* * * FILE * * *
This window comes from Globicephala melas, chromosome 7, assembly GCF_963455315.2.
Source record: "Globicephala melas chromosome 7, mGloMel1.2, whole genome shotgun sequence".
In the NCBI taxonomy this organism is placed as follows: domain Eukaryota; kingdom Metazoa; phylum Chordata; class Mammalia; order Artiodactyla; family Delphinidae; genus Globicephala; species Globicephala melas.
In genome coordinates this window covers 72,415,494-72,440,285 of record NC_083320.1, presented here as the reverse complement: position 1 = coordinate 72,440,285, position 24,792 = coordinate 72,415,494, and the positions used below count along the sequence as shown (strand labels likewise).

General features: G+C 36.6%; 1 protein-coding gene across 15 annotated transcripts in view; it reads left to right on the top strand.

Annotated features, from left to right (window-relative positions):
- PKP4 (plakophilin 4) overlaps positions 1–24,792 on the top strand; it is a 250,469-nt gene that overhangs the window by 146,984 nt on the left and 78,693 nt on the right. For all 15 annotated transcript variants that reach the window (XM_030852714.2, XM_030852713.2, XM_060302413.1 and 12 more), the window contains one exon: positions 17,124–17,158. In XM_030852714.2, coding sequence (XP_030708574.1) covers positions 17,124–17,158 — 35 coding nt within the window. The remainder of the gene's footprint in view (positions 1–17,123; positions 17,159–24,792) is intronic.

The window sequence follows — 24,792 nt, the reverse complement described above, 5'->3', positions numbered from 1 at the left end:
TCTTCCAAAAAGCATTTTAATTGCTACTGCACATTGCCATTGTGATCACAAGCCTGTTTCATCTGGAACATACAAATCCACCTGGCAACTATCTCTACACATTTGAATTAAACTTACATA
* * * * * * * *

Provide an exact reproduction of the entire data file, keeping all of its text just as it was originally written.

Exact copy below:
This window comes from Globicephala melas, chromosome 7, assembly GCF_963455315.2.
Source record: "Globicephala melas chromosome 7, mGloMel1.2, whole genome shotgun sequence".
In the NCBI taxonomy this organism is placed as follows: domain Eukaryota; kingdom Metazoa; phylum Chordata; class Mammalia; order Artiodactyla; family Delphinidae; genus Globicephala; species Globicephala melas.
In genome coordinates this window covers 72,415,494-72,440,285 of record NC_083320.1, presented here as the reverse complement: position 1 = coordinate 72,440,285, position 24,792 = coordinate 72,415,494, and the positions used below count along the sequence as shown (strand labels likewise).

General features: G+C 36.6%; 1 protein-coding gene across 15 annotated transcripts in view; it reads left to right on the top strand.

Annotated features, from left to right (window-relative positions):
- PKP4 (plakophilin 4) overlaps positions 1–24,792 on the top strand; it is a 250,469-nt gene that overhangs the window by 146,984 nt on the left and 78,693 nt on the right. For all 15 annotated transcript variants that reach the window (XM_030852714.2, XM_030852713.2, XM_060302413.1 and 12 more), the window contains one exon: positions 17,124–17,158. In XM_030852714.2, coding sequence (XP_030708574.1) covers positions 17,124–17,158 — 35 coding nt within the window. The remainder of the gene's footprint in view (positions 1–17,123; positions 17,159–24,792) is intronic.

The window sequence follows — 24,792 nt, the reverse complement described above, 5'->3', positions numbered from 1 at the left end:
TCTTCCAAAAAGCATTTTAATTGCTACTGCACATTGCCATTGTGATCACAAGCCTGTTTCATCTGGAACATACAAATCCACCTGGCAACTATCTCTACACATTTGAATTAAACTTACATA